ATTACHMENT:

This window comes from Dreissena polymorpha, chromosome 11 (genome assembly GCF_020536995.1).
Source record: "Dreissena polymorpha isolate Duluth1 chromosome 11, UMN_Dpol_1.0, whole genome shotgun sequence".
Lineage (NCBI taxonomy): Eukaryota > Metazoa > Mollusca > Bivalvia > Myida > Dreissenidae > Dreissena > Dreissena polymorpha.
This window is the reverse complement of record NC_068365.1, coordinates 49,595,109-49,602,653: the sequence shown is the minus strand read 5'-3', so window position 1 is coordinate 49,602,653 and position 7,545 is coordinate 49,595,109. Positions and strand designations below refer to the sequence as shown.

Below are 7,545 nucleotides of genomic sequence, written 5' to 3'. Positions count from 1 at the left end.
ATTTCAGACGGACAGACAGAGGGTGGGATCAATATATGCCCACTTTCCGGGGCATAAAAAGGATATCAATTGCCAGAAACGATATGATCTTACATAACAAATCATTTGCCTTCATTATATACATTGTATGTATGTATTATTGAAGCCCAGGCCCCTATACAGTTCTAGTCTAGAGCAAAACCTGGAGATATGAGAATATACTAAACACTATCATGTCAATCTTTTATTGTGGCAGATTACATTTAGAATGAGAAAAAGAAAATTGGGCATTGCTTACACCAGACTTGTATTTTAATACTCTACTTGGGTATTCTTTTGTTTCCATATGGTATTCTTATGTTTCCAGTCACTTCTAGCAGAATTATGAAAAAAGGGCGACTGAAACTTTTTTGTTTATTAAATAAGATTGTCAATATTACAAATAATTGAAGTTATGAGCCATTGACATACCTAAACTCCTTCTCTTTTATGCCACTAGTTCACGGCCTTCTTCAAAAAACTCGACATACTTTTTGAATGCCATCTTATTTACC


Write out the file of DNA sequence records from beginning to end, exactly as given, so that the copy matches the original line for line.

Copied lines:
This window comes from Dreissena polymorpha, chromosome 11 (genome assembly GCF_020536995.1).
Source record: "Dreissena polymorpha isolate Duluth1 chromosome 11, UMN_Dpol_1.0, whole genome shotgun sequence".
Lineage (NCBI taxonomy): Eukaryota > Metazoa > Mollusca > Bivalvia > Myida > Dreissenidae > Dreissena > Dreissena polymorpha.
This window is the reverse complement of record NC_068365.1, coordinates 49,595,109-49,602,653: the sequence shown is the minus strand read 5'-3', so window position 1 is coordinate 49,602,653 and position 7,545 is coordinate 49,595,109. Positions and strand designations below refer to the sequence as shown.

Below are 7,545 nucleotides of genomic sequence, written 5' to 3'. Positions count from 1 at the left end.
ATTTCAGACGGACAGACAGAGGGTGGGATCAATATATGCCCACTTTCCGGGGCATAAAAAGGATATCAATTGCCAGAAACGATATGATCTTACATAACAAATCATTTGCCTTCATTATATACATTGTATGTATGTATTATTGAAGCCCAGGCCCCTATACAGTTCTAGTCTAGAGCAAAACCTGGAGATATGAGAATATACTAAACACTATCATGTCAATCTTTTATTGTGGCAGATTACATTTAGAATGAGAAAAAGAAAATTGGGCATTGCTTACACCAGACTTGTATTTTAATACTCTACTTGGGTATTCTTTTGTTTCCATATGGTATTCTTATGTTTCCAGTCACTTCTAGCAGAATTATGAAAAAAGGGCGACTGAAACTTTTTTGTTTATTAAATAAGATTGTCAATATTACAAATAATTGAAGTTATGAGCCATTGACATACCTAAACTCCTTCTCTTTTATGCCACTAGTTCACGGCCTTCTTCAAAAAACTCGACATACTTTTTGAATGCCATCTTATTTACC